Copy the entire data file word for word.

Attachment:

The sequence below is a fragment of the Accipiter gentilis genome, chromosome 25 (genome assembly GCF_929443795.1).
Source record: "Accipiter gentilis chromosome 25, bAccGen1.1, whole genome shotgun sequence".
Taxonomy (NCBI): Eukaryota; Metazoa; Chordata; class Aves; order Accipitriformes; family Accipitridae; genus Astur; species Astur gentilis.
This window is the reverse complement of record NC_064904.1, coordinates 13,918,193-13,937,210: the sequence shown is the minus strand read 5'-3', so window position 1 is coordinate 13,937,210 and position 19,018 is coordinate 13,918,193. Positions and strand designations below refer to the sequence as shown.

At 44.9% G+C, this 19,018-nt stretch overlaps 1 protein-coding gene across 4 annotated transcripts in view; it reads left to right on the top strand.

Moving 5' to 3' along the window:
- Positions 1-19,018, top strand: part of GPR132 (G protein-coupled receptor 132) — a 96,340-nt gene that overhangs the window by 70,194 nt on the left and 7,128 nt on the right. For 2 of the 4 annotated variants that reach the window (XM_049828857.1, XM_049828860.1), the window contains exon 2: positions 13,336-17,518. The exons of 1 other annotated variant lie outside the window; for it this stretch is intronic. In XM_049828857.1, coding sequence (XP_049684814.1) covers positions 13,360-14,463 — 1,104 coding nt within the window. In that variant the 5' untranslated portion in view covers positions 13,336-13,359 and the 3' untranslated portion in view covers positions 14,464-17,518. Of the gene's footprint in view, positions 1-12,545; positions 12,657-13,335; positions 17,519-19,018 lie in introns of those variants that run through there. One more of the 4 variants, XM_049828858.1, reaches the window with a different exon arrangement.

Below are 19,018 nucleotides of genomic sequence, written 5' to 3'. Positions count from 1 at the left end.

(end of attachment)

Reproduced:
The sequence below is a fragment of the Accipiter gentilis genome, chromosome 25 (genome assembly GCF_929443795.1).
Source record: "Accipiter gentilis chromosome 25, bAccGen1.1, whole genome shotgun sequence".
Taxonomy (NCBI): Eukaryota; Metazoa; Chordata; class Aves; order Accipitriformes; family Accipitridae; genus Astur; species Astur gentilis.
This window is the reverse complement of record NC_064904.1, coordinates 13,918,193-13,937,210: the sequence shown is the minus strand read 5'-3', so window position 1 is coordinate 13,937,210 and position 19,018 is coordinate 13,918,193. Positions and strand designations below refer to the sequence as shown.

At 44.9% G+C, this 19,018-nt stretch overlaps 1 protein-coding gene across 4 annotated transcripts in view; it reads left to right on the top strand.

Moving 5' to 3' along the window:
- Positions 1-19,018, top strand: part of GPR132 (G protein-coupled receptor 132) — a 96,340-nt gene that overhangs the window by 70,194 nt on the left and 7,128 nt on the right. For 2 of the 4 annotated variants that reach the window (XM_049828857.1, XM_049828860.1), the window contains exon 2: positions 13,336-17,518. The exons of 1 other annotated variant lie outside the window; for it this stretch is intronic. In XM_049828857.1, coding sequence (XP_049684814.1) covers positions 13,360-14,463 — 1,104 coding nt within the window. In that variant the 5' untranslated portion in view covers positions 13,336-13,359 and the 3' untranslated portion in view covers positions 14,464-17,518. Of the gene's footprint in view, positions 1-12,545; positions 12,657-13,335; positions 17,519-19,018 lie in introns of those variants that run through there. One more of the 4 variants, XM_049828858.1, reaches the window with a different exon arrangement.

Below are 19,018 nucleotides of genomic sequence, written 5' to 3'. Positions count from 1 at the left end.